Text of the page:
The purpose of this study was to describe the implementation of universal suicide risk screening in pediatric neurodevelopmental disabilities (NDD) medical clinics, analyze demographic and clinical characteristics of eligible patients, describe outcomes of positive screenings, and describe factors that influenced participation in screenings.
A suicide risk screening protocol was developed and implemented for medical clinic patients aged 8 to 18 years. Registered nurses screened patients using the “Ask Suicide-Screening Questions” tool during triage. Positive screenings were referred for further assessment and mental health management. Demographics and clinical data were extracted from medical records using retrospective chart reviews.
During the 6-month study period, 2961 individual patients presented for 5260 screening eligible patient visits. In total, 3854 (73.3%) screenings were completed with 261 (6.8%) positive screenings noted. Screenings were declined in 1406 (26.7%) visits. Parents of children with cognitive impairments were more likely to decline screening. Clinics serving children with autism spectrum disorder had higher rates of positive screenings compared with all other clinic attendees. Seventy-two of 187 children (38.5%) with positive screenings were identified and referred to outpatient mental health referrals. Seven (2.5%) of these children required acute psychiatric treatment.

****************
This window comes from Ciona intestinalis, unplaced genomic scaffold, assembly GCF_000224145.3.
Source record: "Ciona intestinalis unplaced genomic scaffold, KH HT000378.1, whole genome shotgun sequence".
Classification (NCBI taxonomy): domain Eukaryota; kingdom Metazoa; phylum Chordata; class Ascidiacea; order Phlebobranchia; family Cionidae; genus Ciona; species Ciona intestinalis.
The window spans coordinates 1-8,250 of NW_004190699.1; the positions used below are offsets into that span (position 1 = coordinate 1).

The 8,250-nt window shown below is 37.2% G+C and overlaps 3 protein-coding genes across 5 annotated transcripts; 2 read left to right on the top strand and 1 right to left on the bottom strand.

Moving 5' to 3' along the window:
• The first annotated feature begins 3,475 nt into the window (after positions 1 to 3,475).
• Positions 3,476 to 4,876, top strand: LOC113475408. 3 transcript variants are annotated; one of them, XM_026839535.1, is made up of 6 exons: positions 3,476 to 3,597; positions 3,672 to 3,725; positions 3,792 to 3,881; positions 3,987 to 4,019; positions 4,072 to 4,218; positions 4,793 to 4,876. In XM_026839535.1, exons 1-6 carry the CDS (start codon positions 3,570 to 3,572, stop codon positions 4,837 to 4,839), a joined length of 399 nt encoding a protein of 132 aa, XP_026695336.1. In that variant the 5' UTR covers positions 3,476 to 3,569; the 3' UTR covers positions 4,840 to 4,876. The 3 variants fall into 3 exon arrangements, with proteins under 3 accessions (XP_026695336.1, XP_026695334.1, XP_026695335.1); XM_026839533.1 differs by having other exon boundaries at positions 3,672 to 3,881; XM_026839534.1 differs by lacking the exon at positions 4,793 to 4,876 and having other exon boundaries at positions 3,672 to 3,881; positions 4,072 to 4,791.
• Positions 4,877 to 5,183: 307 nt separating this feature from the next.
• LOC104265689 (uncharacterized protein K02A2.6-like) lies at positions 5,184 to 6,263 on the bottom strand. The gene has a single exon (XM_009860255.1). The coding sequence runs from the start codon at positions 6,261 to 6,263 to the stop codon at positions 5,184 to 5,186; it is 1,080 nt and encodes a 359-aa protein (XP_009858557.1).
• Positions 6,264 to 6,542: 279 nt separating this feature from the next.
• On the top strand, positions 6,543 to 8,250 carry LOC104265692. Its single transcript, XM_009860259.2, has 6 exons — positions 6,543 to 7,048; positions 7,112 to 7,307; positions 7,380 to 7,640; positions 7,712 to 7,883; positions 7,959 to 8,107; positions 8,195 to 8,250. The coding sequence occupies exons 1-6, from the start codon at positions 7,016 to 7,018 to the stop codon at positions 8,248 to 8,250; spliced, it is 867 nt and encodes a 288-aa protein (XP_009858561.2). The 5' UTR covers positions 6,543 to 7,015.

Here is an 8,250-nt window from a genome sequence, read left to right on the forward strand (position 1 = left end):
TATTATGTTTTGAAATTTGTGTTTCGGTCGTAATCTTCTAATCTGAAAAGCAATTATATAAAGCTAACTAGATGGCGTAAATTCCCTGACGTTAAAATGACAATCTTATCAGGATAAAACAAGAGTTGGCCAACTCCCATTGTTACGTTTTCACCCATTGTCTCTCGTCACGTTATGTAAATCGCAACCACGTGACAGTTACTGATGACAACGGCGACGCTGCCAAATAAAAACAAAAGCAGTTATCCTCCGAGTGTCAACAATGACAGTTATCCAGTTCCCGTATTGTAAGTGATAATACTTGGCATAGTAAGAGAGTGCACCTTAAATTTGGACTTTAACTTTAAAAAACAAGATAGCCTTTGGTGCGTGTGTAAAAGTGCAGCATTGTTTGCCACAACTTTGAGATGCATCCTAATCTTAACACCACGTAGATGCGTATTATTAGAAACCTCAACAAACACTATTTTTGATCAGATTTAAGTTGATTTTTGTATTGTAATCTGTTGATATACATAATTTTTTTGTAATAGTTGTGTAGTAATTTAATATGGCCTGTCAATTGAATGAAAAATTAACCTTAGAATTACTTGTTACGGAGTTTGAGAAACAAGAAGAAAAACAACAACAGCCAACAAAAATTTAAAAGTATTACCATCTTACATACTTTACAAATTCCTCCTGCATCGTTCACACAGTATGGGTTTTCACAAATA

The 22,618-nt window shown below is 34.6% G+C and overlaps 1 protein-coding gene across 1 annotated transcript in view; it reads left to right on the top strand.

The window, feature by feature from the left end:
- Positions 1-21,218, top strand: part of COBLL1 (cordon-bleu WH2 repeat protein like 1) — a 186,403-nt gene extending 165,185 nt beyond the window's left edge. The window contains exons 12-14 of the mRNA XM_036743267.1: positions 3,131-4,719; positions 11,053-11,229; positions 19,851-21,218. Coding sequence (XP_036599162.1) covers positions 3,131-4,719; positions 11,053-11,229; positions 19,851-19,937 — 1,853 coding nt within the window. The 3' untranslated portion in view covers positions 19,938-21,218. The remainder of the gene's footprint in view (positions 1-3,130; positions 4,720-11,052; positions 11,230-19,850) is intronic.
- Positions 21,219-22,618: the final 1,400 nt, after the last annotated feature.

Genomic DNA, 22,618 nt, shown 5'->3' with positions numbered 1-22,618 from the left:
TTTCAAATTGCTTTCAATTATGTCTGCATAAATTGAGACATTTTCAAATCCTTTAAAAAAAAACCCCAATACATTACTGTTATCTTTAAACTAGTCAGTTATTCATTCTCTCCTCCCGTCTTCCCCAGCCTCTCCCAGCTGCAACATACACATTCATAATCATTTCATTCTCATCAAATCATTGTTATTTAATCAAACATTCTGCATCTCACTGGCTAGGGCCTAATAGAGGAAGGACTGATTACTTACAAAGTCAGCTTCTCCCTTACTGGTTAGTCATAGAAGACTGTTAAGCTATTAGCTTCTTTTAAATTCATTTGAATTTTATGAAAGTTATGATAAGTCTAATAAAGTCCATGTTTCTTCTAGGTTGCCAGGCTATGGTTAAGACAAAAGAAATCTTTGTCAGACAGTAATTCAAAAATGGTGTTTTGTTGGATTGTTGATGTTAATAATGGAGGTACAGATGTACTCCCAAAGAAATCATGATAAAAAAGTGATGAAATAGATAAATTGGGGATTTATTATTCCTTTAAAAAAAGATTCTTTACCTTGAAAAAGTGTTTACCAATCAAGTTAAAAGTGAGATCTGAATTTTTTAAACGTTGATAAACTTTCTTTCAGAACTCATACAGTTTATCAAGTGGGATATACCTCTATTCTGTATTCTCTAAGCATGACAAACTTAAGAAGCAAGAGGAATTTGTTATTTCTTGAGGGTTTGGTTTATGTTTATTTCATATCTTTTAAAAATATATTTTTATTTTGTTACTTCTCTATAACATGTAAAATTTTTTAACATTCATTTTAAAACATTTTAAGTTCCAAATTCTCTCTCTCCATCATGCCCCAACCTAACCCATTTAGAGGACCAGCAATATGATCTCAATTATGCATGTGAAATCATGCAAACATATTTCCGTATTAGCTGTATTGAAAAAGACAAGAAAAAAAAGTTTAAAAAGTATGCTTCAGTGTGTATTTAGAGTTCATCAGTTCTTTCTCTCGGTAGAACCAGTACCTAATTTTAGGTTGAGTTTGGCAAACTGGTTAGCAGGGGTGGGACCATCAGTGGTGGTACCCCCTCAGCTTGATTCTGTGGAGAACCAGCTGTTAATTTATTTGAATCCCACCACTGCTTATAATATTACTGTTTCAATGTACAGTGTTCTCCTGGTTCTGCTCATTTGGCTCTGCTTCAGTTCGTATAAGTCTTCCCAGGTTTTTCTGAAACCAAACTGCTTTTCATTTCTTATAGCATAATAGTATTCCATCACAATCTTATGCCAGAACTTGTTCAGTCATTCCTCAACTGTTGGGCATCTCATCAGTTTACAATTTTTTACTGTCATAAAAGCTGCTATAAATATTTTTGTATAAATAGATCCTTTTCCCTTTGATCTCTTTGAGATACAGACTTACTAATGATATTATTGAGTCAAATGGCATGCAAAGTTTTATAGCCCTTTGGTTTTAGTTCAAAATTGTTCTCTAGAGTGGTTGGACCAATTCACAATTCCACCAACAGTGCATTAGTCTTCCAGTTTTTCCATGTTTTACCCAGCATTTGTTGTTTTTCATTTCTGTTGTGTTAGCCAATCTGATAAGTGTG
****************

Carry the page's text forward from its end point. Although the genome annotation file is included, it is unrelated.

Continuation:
Routine screening, identification of increased suicide risk, and referral to mental health care among children with NDD are feasible. It remains unclear whether variation in rates among youth with and without NDD may indicate true differences in suicide risk or cognitive impairments or reflect psychiatric comorbidities. High rates of declined participation may have influenced identification of children with NDD and suicide risk. Preliminary findings identified groups of children with NDD at heightened risk for suicidal ideation and behavior. Further research is needed to assess the validity of suicide risk screening tools in children with neurodevelopmental disorders.